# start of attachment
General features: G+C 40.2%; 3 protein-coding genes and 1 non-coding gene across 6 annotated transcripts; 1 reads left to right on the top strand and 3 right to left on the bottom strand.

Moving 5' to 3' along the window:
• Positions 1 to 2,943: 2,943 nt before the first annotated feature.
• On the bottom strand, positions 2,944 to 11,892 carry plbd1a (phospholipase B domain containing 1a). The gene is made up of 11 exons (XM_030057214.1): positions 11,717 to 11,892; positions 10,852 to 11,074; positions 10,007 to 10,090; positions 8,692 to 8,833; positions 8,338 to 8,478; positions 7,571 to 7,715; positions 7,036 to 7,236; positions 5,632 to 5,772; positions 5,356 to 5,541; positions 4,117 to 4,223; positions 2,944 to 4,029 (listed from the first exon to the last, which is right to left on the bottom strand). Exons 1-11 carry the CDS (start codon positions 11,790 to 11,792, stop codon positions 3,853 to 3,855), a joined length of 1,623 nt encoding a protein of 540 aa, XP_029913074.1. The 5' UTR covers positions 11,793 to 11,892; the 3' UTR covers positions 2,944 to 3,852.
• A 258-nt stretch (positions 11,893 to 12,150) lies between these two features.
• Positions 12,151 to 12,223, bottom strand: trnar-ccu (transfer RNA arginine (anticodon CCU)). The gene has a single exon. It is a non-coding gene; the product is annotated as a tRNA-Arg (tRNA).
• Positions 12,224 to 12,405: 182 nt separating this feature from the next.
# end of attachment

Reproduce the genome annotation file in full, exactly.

General features: G+C 40.2%; 3 protein-coding genes and 1 non-coding gene across 6 annotated transcripts; 1 reads left to right on the top strand and 3 right to left on the bottom strand.

Moving 5' to 3' along the window:
• Positions 1 to 2,943: 2,943 nt before the first annotated feature.
• On the bottom strand, positions 2,944 to 11,892 carry plbd1a (phospholipase B domain containing 1a). The gene is made up of 11 exons (XM_030057214.1): positions 11,717 to 11,892; positions 10,852 to 11,074; positions 10,007 to 10,090; positions 8,692 to 8,833; positions 8,338 to 8,478; positions 7,571 to 7,715; positions 7,036 to 7,236; positions 5,632 to 5,772; positions 5,356 to 5,541; positions 4,117 to 4,223; positions 2,944 to 4,029 (listed from the first exon to the last, which is right to left on the bottom strand). Exons 1-11 carry the CDS (start codon positions 11,790 to 11,792, stop codon positions 3,853 to 3,855), a joined length of 1,623 nt encoding a protein of 540 aa, XP_029913074.1. The 5' UTR covers positions 11,793 to 11,892; the 3' UTR covers positions 2,944 to 3,852.
• A 258-nt stretch (positions 11,893 to 12,150) lies between these two features.
• Positions 12,151 to 12,223, bottom strand: trnar-ccu (transfer RNA arginine (anticodon CCU)). The gene has a single exon. It is a non-coding gene; the product is annotated as a tRNA-Arg (tRNA).
• Positions 12,224 to 12,405: 182 nt separating this feature from the next.